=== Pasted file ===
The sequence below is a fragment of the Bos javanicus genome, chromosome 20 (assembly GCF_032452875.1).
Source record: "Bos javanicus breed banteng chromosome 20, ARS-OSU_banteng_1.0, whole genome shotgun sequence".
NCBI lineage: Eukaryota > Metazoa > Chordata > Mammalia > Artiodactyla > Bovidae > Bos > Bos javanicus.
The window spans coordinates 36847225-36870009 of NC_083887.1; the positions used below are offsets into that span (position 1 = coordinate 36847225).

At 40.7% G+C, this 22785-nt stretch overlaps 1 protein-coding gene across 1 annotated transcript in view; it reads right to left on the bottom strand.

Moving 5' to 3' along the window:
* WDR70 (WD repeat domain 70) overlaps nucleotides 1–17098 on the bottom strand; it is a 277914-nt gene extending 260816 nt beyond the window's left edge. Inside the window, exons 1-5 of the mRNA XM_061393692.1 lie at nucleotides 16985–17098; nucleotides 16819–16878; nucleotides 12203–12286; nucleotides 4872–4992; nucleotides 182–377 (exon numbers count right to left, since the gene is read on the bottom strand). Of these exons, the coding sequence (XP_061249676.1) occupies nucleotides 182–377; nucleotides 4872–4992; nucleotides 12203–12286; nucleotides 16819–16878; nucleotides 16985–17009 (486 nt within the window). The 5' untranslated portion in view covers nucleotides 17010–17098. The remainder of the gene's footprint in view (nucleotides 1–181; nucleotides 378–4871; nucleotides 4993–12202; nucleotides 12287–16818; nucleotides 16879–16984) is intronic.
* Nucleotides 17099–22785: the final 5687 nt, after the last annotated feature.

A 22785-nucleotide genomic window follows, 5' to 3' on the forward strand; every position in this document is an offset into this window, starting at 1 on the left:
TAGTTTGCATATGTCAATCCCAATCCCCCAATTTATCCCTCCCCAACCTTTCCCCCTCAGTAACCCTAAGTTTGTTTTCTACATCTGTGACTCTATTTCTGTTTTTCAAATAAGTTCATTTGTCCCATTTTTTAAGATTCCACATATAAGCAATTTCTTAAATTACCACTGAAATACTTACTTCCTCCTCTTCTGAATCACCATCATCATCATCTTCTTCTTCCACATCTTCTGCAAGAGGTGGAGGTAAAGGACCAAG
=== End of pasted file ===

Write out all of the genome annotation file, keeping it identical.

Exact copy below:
The sequence below is a fragment of the Bos javanicus genome, chromosome 20 (assembly GCF_032452875.1).
Source record: "Bos javanicus breed banteng chromosome 20, ARS-OSU_banteng_1.0, whole genome shotgun sequence".
NCBI lineage: Eukaryota > Metazoa > Chordata > Mammalia > Artiodactyla > Bovidae > Bos > Bos javanicus.
The window spans coordinates 36847225-36870009 of NC_083887.1; the positions used below are offsets into that span (position 1 = coordinate 36847225).

At 40.7% G+C, this 22785-nt stretch overlaps 1 protein-coding gene across 1 annotated transcript in view; it reads right to left on the bottom strand.

Moving 5' to 3' along the window:
* WDR70 (WD repeat domain 70) overlaps nucleotides 1–17098 on the bottom strand; it is a 277914-nt gene extending 260816 nt beyond the window's left edge. Inside the window, exons 1-5 of the mRNA XM_061393692.1 lie at nucleotides 16985–17098; nucleotides 16819–16878; nucleotides 12203–12286; nucleotides 4872–4992; nucleotides 182–377 (exon numbers count right to left, since the gene is read on the bottom strand). Of these exons, the coding sequence (XP_061249676.1) occupies nucleotides 182–377; nucleotides 4872–4992; nucleotides 12203–12286; nucleotides 16819–16878; nucleotides 16985–17009 (486 nt within the window). The 5' untranslated portion in view covers nucleotides 17010–17098. The remainder of the gene's footprint in view (nucleotides 1–181; nucleotides 378–4871; nucleotides 4993–12202; nucleotides 12287–16818; nucleotides 16879–16984) is intronic.
* Nucleotides 17099–22785: the final 5687 nt, after the last annotated feature.

A 22785-nucleotide genomic window follows, 5' to 3' on the forward strand; every position in this document is an offset into this window, starting at 1 on the left:
TAGTTTGCATATGTCAATCCCAATCCCCCAATTTATCCCTCCCCAACCTTTCCCCCTCAGTAACCCTAAGTTTGTTTTCTACATCTGTGACTCTATTTCTGTTTTTCAAATAAGTTCATTTGTCCCATTTTTTAAGATTCCACATATAAGCAATTTCTTAAATTACCACTGAAATACTTACTTCCTCCTCTTCTGAATCACCATCATCATCATCTTCTTCTTCCACATCTTCTGCAAGAGGTGGAGGTAAAGGACCAAG